United States Constitution, Sixth Amendment...   6

United States Constitution, Fourteenth
Amendment.....................................   6

North Carolina Constitution, Art. I, §19......   7
                      - v -

North Carolina Constitution, Art. I, §22...... 28

North Carolina Constitution, Art. I, §23......   6

North Carolina Constitution, Art. I, §24...... 28

N.C.G.S. §14-100..............................   2

N.C.G.S. §15A-1022(c).........................   6

N.C.G.S. §15A-1340.14......................... 27

N.C.G.S. §15A-1340.16(b)...................... 27

N.C.G.S. §15A-1340.16(d)...................... 27

N.C.G.S. §15A-1340.16(d)(14).................. 30

N.C.G.S. §15A-1340.16(d)(20).................. 28

N.C.G.S. §15A-1340.16A........................ 27

N.C.G.S. §15A-1340.17(c)......................   4

N.C.G.S. §15A-1340.17(c)(4)................... 27

N.C.G.S. §15A-1340.17(d,e).................... 27

N.C.G.S. §15A-1444(a1)........................   3

N.C.G.S. §15A-1444(e).........................   5

N.C.G.S. §15A-1446(d)(16)..................... 21

N.C.G.S. §15A-1446(d)(18)..................... 18

N.C.G.S. §15A-2000(e)......................... 27

N.C.G.S. §78A-2(11)........................... 22

N.C.G.S. §78A-8(2)............................   2

N.C.R.App.P. 13(a)(1).........................   3

N.C.R.App.P. 21(a)(1).........................   5
                      - vi -

N.C.R.App.P. 27(c)............................   3
No. COA04-422                                         TENTH DISTRICT



                    NORTH CAROLINA COURT OF APPEALS


                       *************************


STATE OF NORTH CAROLINA            )
                                   )
-vs-                               )        From WAKE COUNTY
                                   )
ROBERT HENRY BURR                  )


                       *************************
                      DEFENDANT APPELLANT'S BRIEF
                       *************************

                          QUESTIONS PRESENTED

1) Is the evidence presented in the guilty plea and sentencing
   proceedings sufficient to support consecutive sentences for
two counts of obtaining property by false pretense?

2) Do the statements made to the Superior Court in the guilty
   plea proceedings provide a factual basis for conviction of
fraud in the offer, sale, or purchase of any security?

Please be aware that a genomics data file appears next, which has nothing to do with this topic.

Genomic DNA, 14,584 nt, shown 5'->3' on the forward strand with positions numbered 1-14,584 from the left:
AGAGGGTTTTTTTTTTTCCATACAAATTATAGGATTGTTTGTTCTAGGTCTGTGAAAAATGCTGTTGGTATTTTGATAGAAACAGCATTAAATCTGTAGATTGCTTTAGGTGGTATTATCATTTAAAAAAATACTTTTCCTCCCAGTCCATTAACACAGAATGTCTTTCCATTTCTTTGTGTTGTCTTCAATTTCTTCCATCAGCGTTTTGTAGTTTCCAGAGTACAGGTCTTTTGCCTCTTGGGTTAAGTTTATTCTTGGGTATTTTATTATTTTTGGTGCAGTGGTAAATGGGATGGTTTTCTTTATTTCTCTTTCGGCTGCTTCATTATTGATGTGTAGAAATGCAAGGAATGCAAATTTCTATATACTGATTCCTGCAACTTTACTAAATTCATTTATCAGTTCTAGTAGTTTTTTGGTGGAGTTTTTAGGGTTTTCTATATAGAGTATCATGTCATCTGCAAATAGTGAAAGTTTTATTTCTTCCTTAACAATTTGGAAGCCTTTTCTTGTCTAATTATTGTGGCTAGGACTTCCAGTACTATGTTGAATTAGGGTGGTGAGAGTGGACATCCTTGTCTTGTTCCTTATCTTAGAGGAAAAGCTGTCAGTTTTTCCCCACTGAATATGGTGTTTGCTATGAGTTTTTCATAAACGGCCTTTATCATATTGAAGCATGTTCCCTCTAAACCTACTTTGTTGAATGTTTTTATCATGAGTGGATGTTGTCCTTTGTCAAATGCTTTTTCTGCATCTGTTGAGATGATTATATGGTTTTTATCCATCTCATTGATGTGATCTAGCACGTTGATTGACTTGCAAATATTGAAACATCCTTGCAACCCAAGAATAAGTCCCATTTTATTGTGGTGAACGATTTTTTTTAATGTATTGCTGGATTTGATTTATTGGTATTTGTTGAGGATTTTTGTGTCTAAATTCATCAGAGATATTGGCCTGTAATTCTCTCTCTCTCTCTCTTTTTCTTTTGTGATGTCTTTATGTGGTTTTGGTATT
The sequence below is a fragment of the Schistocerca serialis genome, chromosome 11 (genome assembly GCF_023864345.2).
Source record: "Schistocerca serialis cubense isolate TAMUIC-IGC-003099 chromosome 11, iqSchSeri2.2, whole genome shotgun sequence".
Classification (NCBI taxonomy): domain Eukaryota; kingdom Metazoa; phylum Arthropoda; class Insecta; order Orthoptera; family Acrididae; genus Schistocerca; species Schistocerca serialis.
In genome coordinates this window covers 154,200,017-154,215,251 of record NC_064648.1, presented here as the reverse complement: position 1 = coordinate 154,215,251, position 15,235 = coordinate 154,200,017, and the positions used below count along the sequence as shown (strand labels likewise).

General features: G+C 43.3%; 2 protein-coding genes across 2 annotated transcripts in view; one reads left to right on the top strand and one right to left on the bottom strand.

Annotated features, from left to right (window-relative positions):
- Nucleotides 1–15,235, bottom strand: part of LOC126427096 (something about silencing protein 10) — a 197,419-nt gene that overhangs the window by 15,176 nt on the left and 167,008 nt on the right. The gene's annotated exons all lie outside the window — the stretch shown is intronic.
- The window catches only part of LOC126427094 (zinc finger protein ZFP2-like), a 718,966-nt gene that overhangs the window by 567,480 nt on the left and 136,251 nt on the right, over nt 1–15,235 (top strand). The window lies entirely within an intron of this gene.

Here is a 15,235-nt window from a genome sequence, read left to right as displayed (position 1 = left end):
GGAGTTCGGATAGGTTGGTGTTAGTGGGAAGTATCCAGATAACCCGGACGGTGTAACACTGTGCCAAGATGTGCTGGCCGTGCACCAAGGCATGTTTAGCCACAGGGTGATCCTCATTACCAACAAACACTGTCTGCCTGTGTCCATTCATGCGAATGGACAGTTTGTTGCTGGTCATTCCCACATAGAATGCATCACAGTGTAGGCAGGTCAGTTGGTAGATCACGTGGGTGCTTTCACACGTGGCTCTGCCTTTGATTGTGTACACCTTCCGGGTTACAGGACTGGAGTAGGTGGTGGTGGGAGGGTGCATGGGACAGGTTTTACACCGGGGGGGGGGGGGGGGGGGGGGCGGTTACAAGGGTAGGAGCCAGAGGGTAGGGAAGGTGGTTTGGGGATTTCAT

3) Do the statements made to the Superior Court in the guilty
   plea proceedings provide a factual basis for conviction of
security fraud by omission to state material facts?

4) Does the Superior Court have jurisdiction to sentence in the
   aggravated range absent allegation of the aggravating factor
in the indictment and submission of the aggravating factor to a
jury?

5) Is the Superior Court correct to find an aggravating factor
   without any allegation of that aggravating factor prior to
the finding?
                                - 2 -

                         PROCEDURAL HISTORY

       On 22 July 2003, a grand jury in Wake County indicted the

Defendant-Appellant Robert Burr for six counts of security fraud

in violation of N.C.G.S. §78A-8(2) (Rpp. 20-25) and two counts

of obtaining property by false pretense in violation of N.C.G.S.

§14-100 for obtaining $5 million from a Billy B. Britt in 2001

(Rpp. 26-27).

       On 9 October 2003, the Defendant-Appellant appeared before

the Superior Court (Hon. Wade Barber, presiding), and guilty

pleas as charged were entered to all of the indictments (Tpp. 1-

22).    The Superior Court found as an aggravating factor that the

crimes were committed while the Defendant-Appellant was on

pretrial release regarding similar crimes in Arizona (Rpp. 57,

59) and imposed consecutive sentences of 84-110 months

imprisonment in the aggravated range at Class C, Level I, for

the two counts of obtaining property by false pretense,

consolidating the six security fraud convictions for judgment

with one of the obtaining property by false pretense convictions

(Rpp. 61-64).    The Defendant-Appellant gave notice of appeal

(Rpp. 62, 64; Tp. 46).

       The court reporter certified delivery of the transcript on

14 January 2004 (Rp. 68).    The Defendant-Appellant served a

proposed record on appeal on 18 February 2004 (Rp. 71), which
                               - 3 -

became the Record on Appeal in the absence of any objection,

amendment, or proposed alternative record (Rp. 72).

    The Defendant-Appellant filed the Record on Appeal on 23

March 2004 (Rp. 1), and the Clerk of the Court of Appeals mailed

the printed record to the parties on 5 April 2004.

    This Defendant Appellant's Brief is mailed to the Court of

Appeals with a copy to the assigned associate attorney general

on 6 May 2004, one day after the initial deadline allowed by